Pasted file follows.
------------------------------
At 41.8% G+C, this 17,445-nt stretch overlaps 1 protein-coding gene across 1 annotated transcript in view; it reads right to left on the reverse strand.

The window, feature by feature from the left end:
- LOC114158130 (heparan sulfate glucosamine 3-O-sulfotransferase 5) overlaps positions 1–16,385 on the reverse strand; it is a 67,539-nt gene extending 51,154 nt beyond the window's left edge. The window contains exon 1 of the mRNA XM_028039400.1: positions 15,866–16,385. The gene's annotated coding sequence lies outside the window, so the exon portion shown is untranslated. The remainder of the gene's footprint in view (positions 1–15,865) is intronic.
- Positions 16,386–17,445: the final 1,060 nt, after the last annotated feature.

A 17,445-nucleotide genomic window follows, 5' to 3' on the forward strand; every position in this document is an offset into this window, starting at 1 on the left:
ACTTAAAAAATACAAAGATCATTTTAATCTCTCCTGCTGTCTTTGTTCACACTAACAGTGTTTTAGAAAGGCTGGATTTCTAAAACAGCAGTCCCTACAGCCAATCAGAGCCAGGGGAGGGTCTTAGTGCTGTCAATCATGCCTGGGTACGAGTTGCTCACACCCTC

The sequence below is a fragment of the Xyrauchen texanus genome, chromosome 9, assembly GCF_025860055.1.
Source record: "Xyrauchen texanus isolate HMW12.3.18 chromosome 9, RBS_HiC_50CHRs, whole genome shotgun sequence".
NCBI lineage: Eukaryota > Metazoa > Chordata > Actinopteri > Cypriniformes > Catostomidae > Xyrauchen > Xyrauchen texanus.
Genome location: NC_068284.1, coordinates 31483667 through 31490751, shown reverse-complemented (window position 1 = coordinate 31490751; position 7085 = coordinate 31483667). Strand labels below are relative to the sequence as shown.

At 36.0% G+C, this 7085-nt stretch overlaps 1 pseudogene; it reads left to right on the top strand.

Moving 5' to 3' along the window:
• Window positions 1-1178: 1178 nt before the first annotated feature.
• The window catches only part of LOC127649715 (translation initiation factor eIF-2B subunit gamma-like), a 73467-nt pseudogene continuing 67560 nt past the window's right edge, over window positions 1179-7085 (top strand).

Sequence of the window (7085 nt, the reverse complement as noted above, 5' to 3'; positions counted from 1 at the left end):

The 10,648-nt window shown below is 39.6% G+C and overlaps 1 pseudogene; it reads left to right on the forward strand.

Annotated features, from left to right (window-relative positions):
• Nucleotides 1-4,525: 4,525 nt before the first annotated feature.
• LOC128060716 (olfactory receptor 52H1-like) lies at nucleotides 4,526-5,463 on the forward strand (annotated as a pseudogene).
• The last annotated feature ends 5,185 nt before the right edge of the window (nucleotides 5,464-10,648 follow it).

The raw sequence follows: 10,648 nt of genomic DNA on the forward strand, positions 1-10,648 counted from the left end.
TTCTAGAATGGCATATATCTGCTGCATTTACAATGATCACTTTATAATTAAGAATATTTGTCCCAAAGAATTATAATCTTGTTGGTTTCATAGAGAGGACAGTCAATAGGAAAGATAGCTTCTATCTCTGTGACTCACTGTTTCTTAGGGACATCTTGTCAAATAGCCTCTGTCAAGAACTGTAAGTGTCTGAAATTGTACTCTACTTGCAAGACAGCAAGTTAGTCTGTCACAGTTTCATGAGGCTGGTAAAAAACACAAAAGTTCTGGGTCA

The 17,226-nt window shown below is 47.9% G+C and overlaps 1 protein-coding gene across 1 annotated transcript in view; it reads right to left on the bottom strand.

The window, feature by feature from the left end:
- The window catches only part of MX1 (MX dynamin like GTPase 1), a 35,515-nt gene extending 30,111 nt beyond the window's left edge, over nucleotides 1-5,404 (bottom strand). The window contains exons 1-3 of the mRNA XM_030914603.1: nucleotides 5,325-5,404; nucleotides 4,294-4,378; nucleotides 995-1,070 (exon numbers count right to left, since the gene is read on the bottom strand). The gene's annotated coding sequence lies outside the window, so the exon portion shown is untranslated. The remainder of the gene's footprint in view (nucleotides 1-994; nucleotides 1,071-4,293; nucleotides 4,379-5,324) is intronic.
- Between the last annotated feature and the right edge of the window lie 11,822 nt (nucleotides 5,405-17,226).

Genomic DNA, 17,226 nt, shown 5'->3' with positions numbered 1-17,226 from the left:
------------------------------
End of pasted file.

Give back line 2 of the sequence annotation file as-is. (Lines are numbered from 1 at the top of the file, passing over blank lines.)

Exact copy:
The window, feature by feature from the left end: